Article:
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Case settlement win for strict compliance of plywood standards

Litigation in the Federal Court about potentially unsafe building products has ended in a major win for strict testing and compliance regimes following an out-of-court settlement between the parties.

The Engineered Wood Products Association of Australasia commenced legal proceedings against Jag Ply Pty Ltd and its director Peter Wintour after laboratory tests showed that plywood certified for structural use by Jag Ply had a consistently high rate of failure when tested against the Australian standard.

Structural plywood is used in the building industry for uses such as flooring and moulding concrete. Australian Standard AS/NZ-2269 requires a strict testing regime at the point of manufacture to ensure that the product is safe.

EWPAA general manager Simon Dorries said the testing methods used by Jag Ply had presented a serious risk of injury to members of the general public.

“Jag Ply was representing that plywood complied with AS/NZ-2269 when this was not so,” Mr Dorries said.

“The company’s testing methods did not comply with the Australian/New Zealand standard. That meant that plywood certified by Jag Ply could potentially fail when put under normal loads and cause serious injury.”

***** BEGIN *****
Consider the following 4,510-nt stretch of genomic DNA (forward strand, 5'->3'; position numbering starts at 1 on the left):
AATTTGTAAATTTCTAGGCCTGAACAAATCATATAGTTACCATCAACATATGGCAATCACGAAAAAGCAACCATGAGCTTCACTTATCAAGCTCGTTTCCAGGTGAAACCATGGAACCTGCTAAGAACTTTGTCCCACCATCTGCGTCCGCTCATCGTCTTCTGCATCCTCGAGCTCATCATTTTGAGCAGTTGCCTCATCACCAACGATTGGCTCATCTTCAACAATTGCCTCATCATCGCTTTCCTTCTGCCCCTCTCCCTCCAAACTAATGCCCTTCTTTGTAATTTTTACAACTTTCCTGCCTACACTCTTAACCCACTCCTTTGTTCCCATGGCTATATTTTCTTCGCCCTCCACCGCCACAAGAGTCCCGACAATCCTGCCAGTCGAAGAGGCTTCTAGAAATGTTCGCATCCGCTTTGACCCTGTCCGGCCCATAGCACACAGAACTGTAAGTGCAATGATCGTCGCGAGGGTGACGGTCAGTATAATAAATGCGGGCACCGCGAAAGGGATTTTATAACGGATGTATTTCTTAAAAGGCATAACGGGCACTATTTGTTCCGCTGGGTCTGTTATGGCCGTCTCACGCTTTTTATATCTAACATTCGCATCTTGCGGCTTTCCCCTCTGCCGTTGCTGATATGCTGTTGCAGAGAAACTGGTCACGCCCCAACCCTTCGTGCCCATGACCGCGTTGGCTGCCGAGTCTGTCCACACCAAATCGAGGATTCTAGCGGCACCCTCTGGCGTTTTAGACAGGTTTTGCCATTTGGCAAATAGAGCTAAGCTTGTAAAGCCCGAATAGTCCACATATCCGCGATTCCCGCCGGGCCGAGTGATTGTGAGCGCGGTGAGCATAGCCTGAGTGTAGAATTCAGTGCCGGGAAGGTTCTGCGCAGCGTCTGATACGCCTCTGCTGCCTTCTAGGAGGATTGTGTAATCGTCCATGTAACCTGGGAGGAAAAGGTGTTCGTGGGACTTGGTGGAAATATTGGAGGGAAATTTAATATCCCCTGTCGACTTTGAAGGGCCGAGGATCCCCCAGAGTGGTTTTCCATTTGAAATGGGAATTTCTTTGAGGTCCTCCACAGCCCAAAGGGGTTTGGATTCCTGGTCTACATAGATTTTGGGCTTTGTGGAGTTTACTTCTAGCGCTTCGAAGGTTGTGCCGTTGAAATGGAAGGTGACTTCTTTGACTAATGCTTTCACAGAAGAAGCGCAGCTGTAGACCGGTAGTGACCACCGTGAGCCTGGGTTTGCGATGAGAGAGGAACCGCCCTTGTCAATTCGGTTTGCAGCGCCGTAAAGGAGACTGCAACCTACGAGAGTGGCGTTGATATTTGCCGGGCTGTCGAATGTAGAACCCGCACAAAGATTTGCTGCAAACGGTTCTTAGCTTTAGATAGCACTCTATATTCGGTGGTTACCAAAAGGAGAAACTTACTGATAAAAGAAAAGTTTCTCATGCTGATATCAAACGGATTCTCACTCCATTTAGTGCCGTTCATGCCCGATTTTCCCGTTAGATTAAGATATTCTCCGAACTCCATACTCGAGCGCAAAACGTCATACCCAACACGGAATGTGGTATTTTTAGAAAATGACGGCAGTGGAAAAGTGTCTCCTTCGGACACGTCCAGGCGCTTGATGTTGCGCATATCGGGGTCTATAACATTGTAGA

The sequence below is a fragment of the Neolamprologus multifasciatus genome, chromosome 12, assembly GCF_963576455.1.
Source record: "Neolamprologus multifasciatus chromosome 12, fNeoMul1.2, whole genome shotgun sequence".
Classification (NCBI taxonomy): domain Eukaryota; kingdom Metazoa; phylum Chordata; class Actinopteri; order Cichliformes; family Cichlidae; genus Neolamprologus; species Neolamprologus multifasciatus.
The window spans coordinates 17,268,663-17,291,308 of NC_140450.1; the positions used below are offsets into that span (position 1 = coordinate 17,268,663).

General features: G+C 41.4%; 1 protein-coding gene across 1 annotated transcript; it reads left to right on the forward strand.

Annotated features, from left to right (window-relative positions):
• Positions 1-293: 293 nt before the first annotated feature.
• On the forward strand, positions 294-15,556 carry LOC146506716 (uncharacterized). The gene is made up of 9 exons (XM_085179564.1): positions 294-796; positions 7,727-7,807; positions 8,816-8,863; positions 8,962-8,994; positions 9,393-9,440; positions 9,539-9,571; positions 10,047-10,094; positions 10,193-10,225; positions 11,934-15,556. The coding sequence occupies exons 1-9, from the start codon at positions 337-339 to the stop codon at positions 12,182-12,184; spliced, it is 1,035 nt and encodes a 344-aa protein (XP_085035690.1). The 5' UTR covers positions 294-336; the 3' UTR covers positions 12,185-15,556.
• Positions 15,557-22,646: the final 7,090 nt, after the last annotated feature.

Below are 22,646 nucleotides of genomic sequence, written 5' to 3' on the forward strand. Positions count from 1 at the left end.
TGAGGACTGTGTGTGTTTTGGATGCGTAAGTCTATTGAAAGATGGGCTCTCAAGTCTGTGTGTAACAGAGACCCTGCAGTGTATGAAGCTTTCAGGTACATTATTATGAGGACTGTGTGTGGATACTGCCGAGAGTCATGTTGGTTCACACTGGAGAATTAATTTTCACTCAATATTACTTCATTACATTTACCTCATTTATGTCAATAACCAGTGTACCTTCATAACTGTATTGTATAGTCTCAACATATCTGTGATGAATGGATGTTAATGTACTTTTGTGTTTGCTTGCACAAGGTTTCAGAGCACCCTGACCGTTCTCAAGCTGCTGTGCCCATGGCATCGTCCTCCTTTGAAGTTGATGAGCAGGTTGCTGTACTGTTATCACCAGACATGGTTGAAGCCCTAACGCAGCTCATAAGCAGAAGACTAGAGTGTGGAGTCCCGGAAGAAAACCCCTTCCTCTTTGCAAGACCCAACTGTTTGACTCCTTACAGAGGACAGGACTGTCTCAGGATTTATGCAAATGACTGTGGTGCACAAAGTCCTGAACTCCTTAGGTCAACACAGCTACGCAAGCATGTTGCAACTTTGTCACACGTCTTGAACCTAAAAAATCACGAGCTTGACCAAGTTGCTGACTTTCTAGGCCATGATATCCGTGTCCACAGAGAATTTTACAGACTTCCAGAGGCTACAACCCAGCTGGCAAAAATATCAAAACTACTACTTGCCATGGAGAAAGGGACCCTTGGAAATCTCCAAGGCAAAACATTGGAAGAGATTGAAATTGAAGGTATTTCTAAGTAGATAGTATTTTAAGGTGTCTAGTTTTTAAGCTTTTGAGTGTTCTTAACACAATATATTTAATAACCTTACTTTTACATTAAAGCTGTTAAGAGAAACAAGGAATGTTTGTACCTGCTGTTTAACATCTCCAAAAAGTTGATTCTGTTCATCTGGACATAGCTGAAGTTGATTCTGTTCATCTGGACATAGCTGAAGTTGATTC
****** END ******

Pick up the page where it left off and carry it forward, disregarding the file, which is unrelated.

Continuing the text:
Mr Dorries said the terms of the settlement confirmed that Jag Ply and Mr Wintour had joined the overwhelming majority of the structural plywood industry in accepting that certification and labelling of structural plywood under the Australian standard must take place at the point of manufacture to ensure that the product was safe.

Under the terms of the settlement, Jag Ply and Mr Wintour have agreed to cease their certification process. They have also agreed to a product recall whereby Jag Ply will give refunds for unused sheets of plywood purchased from Jag Ply or its agents which Jag Ply certified as complying with AS/NZ-2269. Anyone with such unused sheets is entitled to the refund.

In the case, the EWPAA had filed 10 reports detailing serious failures in Jag Ply’s testing regime. The reports considered 180 sheets of plywood purchased randomly on the open market over a period of 20 months. All 10 reports went unanswered by Jag Ply.

“Jag Ply’s failure to refute the EWPAA’s scientific tests underlines the risk their business posed to the general public and the importance of this victory,” Mr Dorries said.